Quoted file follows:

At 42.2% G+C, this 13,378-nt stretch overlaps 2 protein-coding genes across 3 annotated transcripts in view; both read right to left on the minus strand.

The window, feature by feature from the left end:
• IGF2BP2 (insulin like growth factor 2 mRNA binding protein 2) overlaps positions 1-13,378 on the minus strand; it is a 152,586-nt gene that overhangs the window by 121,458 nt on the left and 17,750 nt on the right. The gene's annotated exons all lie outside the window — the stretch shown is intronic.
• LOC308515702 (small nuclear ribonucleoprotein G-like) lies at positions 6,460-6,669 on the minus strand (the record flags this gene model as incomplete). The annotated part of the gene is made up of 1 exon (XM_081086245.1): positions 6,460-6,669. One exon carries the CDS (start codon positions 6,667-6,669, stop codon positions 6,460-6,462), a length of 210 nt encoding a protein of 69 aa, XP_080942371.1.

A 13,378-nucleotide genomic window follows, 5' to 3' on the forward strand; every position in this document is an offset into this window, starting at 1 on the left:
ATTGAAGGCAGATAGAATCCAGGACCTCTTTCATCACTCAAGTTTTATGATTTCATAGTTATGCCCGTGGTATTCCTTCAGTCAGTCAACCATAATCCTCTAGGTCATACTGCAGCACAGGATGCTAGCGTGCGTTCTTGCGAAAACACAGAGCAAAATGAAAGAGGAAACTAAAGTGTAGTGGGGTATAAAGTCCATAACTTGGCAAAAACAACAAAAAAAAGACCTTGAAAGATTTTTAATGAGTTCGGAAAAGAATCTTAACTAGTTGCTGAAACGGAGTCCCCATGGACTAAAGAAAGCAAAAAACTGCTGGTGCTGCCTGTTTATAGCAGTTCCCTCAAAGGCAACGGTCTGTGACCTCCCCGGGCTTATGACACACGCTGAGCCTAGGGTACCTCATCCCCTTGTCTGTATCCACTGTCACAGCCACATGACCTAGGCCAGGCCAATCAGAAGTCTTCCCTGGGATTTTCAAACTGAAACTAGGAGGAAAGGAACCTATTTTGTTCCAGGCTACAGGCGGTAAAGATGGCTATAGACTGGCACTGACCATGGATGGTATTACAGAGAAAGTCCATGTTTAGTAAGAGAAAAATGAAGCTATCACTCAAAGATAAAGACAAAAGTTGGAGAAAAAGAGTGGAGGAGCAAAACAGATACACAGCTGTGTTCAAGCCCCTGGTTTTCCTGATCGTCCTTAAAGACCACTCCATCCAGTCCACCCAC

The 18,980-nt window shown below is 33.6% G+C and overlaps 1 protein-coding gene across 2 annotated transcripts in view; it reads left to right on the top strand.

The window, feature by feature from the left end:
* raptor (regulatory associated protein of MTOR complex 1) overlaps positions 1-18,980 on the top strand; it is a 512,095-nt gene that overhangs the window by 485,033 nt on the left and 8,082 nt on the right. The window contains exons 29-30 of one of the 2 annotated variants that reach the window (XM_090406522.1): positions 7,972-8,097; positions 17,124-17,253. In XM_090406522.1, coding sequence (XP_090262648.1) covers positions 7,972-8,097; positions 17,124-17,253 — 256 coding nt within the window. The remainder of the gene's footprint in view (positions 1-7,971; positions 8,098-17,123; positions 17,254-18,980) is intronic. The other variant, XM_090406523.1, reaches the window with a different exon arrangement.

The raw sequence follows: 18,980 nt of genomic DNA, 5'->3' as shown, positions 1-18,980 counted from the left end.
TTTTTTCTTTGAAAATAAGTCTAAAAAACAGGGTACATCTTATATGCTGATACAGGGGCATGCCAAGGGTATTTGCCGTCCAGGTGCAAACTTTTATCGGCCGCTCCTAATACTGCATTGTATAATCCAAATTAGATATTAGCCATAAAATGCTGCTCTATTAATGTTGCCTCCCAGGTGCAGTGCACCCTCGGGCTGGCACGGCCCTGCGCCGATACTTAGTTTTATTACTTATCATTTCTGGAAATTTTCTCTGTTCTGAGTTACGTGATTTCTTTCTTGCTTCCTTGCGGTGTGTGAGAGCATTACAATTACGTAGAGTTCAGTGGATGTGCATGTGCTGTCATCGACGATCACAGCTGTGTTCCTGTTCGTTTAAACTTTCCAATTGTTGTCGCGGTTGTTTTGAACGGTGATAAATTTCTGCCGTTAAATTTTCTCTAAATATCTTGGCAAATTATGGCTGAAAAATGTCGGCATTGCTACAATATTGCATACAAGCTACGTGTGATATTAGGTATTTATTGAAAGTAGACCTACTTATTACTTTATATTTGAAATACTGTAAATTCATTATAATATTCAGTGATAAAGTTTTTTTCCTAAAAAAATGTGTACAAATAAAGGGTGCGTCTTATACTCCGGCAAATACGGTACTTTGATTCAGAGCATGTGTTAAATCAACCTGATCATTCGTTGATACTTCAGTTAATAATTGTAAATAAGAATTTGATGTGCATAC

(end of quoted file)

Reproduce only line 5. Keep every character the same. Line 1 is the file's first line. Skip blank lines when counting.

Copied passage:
A 13,378-nucleotide genomic window follows, 5' to 3' on the forward strand; every position in this document is an offset into this window, starting at 1 on the left: